I couldn't get any more local than my backyard! This past weekend, the fiddleheads were ready to be picked.
Even if you don't have access to them in the wild, I did see both Sobeys and Superstore had some local fiddleheads for purchase.
So what are they and how do you prepare them? These are the same questions I had last year.
Fiddleheads are the young tender tightly furled new-growth shoots of the ostrich fern. I suggest you watch the video below to make sure, if you're out picking them yourself you're picking the right ones. Some ferns are poisonous to eat. I have those in my backyard too! I was so nervous when I first went foraging, but once you compare the pictures you'll see they are very easy to recognize.
Fiddleheads taste similar to asparagus. The most important note about preparation is they need to be boiled or steamed first before you use them in recipes. According to the University of Maine, that should be for 15 minutes to eliminate any possibility of foodborne illness.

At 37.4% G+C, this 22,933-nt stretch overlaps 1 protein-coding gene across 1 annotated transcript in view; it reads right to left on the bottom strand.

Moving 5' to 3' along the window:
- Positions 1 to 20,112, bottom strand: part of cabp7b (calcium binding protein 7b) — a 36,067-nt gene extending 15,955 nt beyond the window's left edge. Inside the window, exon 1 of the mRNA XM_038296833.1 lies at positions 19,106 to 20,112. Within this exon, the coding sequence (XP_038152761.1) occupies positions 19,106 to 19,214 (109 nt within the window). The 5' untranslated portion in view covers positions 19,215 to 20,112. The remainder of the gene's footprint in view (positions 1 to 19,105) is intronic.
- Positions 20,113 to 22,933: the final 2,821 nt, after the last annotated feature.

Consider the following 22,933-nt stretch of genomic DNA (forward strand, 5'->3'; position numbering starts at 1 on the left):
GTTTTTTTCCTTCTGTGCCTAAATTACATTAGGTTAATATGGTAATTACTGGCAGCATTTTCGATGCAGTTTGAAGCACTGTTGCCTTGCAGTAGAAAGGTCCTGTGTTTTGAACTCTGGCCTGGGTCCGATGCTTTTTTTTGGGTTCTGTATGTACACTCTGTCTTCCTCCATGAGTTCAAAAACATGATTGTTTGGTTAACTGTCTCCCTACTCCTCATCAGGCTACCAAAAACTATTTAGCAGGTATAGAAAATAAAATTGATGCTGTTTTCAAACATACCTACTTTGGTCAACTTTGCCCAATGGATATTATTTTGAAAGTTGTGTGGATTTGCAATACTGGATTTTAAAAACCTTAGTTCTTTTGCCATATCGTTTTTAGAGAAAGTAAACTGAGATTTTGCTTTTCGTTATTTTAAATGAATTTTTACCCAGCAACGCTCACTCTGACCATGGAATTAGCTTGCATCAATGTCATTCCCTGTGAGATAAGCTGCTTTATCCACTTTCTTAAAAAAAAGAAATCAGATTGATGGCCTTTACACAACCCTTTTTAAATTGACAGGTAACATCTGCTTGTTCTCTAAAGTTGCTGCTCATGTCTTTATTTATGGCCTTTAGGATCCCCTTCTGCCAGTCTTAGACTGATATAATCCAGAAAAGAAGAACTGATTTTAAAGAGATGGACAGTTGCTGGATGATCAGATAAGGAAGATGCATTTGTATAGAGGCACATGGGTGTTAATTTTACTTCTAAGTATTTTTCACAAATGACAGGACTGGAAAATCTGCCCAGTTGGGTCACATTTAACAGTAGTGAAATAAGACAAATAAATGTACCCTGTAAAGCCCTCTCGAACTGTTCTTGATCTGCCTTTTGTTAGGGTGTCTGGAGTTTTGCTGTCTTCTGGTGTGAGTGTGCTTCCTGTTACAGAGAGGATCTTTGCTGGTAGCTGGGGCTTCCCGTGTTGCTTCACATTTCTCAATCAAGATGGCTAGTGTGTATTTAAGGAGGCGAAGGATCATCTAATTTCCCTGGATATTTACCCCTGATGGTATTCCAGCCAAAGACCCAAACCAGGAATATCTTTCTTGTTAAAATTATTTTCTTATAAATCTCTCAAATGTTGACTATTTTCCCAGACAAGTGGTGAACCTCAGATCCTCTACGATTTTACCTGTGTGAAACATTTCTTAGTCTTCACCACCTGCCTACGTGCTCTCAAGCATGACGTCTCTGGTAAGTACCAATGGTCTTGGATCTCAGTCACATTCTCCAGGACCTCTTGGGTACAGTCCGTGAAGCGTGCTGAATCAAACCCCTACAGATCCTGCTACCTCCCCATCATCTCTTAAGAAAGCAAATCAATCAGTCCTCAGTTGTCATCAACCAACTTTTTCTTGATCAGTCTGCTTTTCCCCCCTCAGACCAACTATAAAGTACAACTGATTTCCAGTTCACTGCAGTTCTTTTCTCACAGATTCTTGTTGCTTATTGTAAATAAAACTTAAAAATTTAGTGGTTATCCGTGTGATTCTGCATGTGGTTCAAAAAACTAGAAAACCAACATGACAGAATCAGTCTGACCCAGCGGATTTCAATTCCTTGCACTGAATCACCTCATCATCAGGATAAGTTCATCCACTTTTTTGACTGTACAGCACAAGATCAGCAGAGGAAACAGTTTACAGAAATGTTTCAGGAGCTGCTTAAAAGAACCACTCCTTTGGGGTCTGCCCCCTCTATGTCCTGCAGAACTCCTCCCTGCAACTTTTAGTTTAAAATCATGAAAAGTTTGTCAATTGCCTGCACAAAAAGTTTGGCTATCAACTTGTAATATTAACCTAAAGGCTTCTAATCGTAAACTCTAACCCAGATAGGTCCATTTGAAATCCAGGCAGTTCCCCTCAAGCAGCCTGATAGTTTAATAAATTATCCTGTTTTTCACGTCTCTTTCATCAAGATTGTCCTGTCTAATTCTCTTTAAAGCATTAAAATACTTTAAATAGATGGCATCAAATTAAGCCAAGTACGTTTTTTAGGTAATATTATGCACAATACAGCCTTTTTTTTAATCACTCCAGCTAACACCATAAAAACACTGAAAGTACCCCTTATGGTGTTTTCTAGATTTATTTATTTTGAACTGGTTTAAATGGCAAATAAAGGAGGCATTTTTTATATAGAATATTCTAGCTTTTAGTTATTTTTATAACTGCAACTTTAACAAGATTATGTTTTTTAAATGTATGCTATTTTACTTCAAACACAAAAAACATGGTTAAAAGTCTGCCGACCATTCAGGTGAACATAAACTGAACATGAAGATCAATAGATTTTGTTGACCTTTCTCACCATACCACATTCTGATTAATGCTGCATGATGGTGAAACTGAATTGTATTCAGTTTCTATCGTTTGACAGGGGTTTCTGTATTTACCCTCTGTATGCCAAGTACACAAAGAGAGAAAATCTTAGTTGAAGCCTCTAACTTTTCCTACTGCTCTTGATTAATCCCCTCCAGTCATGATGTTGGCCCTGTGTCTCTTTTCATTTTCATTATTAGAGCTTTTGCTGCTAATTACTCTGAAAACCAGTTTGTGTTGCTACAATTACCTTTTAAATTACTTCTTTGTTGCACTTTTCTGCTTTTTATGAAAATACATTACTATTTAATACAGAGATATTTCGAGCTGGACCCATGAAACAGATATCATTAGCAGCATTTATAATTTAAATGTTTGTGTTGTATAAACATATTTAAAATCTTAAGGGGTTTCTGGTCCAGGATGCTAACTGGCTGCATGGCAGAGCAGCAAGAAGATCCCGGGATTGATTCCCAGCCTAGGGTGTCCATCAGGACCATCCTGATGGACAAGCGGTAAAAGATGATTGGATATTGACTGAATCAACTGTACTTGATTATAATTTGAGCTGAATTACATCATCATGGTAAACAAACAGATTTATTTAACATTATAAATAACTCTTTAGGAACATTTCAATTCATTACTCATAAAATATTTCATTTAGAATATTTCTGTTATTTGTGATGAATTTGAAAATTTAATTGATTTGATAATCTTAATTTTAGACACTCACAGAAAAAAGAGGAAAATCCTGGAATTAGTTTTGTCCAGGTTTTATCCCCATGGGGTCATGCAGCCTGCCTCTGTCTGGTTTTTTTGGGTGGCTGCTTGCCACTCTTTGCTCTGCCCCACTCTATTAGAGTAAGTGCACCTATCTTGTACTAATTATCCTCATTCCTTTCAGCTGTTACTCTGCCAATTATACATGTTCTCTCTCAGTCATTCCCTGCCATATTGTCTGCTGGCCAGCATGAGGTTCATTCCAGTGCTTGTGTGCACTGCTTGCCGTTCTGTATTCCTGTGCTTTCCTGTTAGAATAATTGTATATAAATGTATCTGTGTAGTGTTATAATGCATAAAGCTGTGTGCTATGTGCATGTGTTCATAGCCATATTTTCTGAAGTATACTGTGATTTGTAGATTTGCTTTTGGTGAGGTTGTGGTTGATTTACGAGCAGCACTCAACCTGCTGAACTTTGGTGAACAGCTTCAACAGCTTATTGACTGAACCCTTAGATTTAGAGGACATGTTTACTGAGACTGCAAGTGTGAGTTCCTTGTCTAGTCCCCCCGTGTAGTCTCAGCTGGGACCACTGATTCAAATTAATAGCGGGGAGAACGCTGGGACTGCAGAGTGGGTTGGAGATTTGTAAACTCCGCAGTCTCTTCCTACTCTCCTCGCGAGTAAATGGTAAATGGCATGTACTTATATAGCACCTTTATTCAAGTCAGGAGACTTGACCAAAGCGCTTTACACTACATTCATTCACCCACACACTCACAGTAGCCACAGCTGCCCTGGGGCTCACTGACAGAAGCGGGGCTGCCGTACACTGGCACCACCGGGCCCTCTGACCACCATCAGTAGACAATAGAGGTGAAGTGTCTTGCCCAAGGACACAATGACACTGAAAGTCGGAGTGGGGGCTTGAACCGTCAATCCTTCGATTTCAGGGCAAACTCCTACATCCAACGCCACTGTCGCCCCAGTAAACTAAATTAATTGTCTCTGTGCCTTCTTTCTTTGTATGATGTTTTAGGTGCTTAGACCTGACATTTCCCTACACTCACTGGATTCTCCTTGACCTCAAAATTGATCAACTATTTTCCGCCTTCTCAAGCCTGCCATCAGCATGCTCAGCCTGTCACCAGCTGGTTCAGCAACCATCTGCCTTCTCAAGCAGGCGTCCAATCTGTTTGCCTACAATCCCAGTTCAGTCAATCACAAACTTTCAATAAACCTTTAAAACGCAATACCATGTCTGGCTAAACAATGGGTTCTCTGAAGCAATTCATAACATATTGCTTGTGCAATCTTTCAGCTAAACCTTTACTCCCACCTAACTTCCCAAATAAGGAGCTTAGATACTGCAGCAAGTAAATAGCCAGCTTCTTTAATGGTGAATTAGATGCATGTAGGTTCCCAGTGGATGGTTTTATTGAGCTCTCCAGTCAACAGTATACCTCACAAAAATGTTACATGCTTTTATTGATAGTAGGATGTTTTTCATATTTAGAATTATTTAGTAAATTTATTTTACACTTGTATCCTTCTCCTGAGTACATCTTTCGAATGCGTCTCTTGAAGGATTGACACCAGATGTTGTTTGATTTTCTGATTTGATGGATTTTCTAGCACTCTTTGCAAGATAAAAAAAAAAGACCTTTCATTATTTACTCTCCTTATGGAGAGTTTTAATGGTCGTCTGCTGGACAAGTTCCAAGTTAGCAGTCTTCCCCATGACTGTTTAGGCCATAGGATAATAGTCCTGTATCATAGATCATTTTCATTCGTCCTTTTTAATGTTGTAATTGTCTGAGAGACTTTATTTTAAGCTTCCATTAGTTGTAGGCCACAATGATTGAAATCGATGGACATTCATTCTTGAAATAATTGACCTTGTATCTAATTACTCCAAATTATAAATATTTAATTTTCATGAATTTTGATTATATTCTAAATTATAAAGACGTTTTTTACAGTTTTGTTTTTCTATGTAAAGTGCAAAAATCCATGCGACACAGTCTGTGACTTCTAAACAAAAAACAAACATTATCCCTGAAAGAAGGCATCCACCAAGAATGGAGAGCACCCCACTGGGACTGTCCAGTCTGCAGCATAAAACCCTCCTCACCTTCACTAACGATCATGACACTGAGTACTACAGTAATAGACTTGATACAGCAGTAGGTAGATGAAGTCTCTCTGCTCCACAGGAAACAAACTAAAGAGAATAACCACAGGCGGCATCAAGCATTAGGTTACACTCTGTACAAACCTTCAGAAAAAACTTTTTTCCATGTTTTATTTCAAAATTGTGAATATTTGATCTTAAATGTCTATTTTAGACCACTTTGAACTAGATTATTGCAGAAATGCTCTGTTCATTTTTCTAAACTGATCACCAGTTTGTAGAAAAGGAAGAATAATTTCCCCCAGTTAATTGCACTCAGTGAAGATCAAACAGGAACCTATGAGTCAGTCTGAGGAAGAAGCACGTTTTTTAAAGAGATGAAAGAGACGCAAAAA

Fiddelheads can then be sauteed in butter, added to omelets or frittatas, or even canned. I pickled mine and found other great recipes here.
Fiddleheads are high in antioxidants, vitamins (including A and C) , minerals and electrolytes (including potassium, iron, manganese and copper) and omega-3 and omega-6 essential fatty acids.
Eating locally grown and seasonal foods ensures you are getting the most nutrition out of your food. These fiddleheads were picked at the optimal time and didn't spend hours on a plane to get to my table. Eating local means we cut down on that carbon foot print as well.
My other favorite way to increase locally grown and seasonal foods in my diet is to stop by the local farmer's market. Those in my area of North Granville, PEI will be happy to know there is a new farmer's market in Stanley Bridge Wednesdays. It's worth a stop for Remy's bread!
Director of Teacher Training for the Maritime Yoga College and Registered Holistic Nutritionist.